Bruno Fernandes de Souza. Picture: Getty Images

OPINION

I murdered my ex and fed her to dogs, but dude, it was a mistake

Convicted murderer and Brazilian goalkeeper Bruno Fernandes de Souza doesn't seem to understand why people are so angry he's still playing football

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By Marisa Bate on

Did you hear the one about the Brazilian goalkeeper? This isn’t a joke, but it might as well be. 

A football player has been signed by Brazilian football team, Boa Esporte, despite the fact that he played a crucial role in his girlfriend’s murder. Bruno Fernandes de Souza served less than a third of his 22-year sentence for killing his former partner and the mother of his child, Eliza Samudio. Samudio went missing after she sued Fernandes de Souza for not paying child support in a high-profile case “that threatened a mooted big-money move to Milan”, the Guardian reported. In court, Ferndandes de Souza confessed he conspired with friends to torture and murder his ex-girlfriend, before  her body was fed to his dogs. 

But, hey, y'know, the show or the football match or the Hollywood film or some other stage that continues to prop up the crumbling male ego – utterly immune to how many times they’ve raped or been violent towards a woman – must go on.  And so, a football club was waiting with a contract and pen for the murderer as he ran out of jail and straight into the changing rooms. 

And why should you be punished for turning the mother of your child into dog meat? Dude, you should call Brock Turner’s dad. He’d understand

Yet, rest assured, I am not the only one who feels on the precipice of giving up on humanity. Sponsors pulled deals (dead, tortured ex-girlfriends don’t sell, apparently) and women’s groups have voiced concerns in a country that is one of deadliest places in the world to be a woman or a girl.  

However, before you dwell too much on Samudio and the hell she went through, or before you worry about her motherless child who will learn their dad is a murdering monster, let's take a minute and think about that murdering monster, because, in his own words:

“Dude, what happened, happened. I made a mistake, a serious one, but mistakes happens in life – I’m not a bad guy. People tried to bury my dream because of one mistake, but I asked God for forgiveness, so I’m carrying on with my career, dude. I’m starting over.”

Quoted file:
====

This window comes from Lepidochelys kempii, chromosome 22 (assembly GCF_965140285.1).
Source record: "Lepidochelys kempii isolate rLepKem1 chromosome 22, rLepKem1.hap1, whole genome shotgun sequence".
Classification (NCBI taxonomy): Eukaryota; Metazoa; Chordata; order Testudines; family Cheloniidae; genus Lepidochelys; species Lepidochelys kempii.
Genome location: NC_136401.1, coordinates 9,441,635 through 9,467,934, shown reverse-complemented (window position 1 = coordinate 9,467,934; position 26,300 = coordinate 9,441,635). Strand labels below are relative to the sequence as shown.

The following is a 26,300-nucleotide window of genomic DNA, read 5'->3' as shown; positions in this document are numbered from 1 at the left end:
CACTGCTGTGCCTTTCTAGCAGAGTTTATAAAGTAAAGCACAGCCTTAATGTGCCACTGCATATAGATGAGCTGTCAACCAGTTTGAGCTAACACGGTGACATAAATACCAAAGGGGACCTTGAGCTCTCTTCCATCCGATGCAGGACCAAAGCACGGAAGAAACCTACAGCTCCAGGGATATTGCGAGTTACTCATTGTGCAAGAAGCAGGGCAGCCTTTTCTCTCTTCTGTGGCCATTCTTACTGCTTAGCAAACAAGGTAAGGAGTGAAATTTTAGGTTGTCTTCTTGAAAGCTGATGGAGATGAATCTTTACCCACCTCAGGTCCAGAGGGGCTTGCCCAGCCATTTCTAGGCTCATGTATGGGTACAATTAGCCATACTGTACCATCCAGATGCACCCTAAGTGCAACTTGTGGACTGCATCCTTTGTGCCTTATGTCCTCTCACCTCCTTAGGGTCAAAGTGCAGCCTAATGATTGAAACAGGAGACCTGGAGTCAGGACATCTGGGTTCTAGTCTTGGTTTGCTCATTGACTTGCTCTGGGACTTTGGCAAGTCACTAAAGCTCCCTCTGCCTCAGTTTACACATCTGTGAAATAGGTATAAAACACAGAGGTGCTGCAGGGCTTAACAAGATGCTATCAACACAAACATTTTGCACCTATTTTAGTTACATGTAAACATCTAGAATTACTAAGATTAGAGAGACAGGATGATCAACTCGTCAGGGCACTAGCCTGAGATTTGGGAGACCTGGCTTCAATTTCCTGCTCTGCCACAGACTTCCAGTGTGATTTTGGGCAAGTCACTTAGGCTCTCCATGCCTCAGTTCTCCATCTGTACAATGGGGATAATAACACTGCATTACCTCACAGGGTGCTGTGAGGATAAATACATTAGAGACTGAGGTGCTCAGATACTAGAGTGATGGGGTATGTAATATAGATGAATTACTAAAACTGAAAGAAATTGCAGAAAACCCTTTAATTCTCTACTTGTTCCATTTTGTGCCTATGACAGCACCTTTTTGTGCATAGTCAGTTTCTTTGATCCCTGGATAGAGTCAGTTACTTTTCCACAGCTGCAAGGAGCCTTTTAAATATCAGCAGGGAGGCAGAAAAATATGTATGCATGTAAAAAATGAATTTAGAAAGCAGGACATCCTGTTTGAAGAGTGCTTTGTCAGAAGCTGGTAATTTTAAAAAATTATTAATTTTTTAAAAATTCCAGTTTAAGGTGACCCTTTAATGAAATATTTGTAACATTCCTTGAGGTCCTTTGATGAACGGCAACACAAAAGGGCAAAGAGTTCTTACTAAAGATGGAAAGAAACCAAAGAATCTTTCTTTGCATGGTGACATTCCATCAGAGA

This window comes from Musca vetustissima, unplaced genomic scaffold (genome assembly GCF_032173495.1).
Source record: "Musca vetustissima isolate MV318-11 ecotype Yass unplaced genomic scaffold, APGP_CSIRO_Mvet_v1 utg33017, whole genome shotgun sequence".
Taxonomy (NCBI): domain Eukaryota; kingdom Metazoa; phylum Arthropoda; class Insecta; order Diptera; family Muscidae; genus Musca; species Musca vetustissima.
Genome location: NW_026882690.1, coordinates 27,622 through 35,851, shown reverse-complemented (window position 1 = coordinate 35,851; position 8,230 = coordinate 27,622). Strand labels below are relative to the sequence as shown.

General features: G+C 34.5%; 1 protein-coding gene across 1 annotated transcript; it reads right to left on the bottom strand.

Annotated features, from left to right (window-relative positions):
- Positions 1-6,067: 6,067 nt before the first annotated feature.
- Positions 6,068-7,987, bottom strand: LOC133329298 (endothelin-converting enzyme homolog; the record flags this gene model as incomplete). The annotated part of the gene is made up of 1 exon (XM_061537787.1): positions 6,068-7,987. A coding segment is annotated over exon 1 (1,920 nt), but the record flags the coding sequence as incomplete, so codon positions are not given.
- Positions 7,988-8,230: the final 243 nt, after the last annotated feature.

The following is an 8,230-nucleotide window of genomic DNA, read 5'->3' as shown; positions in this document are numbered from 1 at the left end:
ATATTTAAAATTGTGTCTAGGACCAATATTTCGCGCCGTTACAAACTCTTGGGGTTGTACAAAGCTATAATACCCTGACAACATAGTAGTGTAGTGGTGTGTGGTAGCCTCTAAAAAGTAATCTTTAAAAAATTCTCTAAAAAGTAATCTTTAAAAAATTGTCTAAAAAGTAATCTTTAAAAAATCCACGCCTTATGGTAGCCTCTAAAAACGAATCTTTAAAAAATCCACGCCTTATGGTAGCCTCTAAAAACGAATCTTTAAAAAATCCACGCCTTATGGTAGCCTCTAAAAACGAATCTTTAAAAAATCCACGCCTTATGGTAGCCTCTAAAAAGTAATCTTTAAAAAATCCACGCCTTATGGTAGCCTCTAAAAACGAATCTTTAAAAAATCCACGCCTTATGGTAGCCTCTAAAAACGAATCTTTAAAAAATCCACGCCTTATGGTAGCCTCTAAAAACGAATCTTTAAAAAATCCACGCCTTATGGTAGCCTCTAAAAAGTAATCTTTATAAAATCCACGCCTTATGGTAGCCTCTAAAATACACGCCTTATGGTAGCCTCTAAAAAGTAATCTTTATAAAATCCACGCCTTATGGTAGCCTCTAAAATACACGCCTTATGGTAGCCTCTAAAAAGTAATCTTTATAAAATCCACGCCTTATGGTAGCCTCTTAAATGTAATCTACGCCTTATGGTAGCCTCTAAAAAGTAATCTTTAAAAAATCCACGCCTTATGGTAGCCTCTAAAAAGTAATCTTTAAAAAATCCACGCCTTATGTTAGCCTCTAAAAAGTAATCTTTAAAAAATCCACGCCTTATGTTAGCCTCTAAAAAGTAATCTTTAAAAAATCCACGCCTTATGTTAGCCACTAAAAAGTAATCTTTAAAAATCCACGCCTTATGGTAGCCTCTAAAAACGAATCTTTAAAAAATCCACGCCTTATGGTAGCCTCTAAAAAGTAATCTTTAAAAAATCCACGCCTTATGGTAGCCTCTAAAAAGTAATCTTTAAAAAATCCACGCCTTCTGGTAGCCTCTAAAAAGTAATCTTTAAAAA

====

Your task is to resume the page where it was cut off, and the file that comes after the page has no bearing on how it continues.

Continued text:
Dude, we get it! Dude, we all make mistakes! And how unfair it would be to bury your dream, just because you buried a woman! Because women are, by and large, apart from maybe your mother or your sister, just mistakes; not human beings but just a mistake, certainly not something that should get in the way of your career!

And why should you be punished for turning the mother of your child into dog meat? Dude, you should call Brock Turner’s dad. He’d understand. He couldn’t get his head around that fact that his son was sentenced to three months in prison for a “20-minute mistake” either. And there are men all round the world who think like you and Brock’s dad and Brock; who think that a woman is simply a collection of body parts that should be fucked or beaten or tortured and torn apart by dogs.  

And after the tragic loss of Eliza Samudio's life and the impact on her family,  the next saddest thing here is that it’s all so textbook, so rudimentary:  privileged sportsman murders model girlfriend. Privileged sportsman doesn’t loose job because his job is removed entirely from his crime because his crime is so common and women aren’t as a valuable as the sporting/artistic genius he is imposing upon the world.

And, just for a minute, the idea of feeding your girlfriend to dogs because you don’t want to pay child support seems a bit extreme but then all you really need to do is jog your memory. Remember the American football player who punched his wife in the face in a lift, knocked her unconscious and then dragged her lifeless body out? That was pretty extreme to me. And hey – just replace sportsman with actor/director/MP/musician. Society the world over will ignore the murder of a women to preserve the dominance of male privilege.

And, now, when we’re slowly starting to call things out a bit louder, hold men a tiny bit more accountable, all it takes is a quick Hail Mary, a quicker prayer, a confession, a conversation with an American late night show host, and all is forgiven, because, dude, we all make mistakes, right?

@marisajbate

Bruno Fernandes de Souza. Picture: Getty Images
Tagged in:
violence against women and girls

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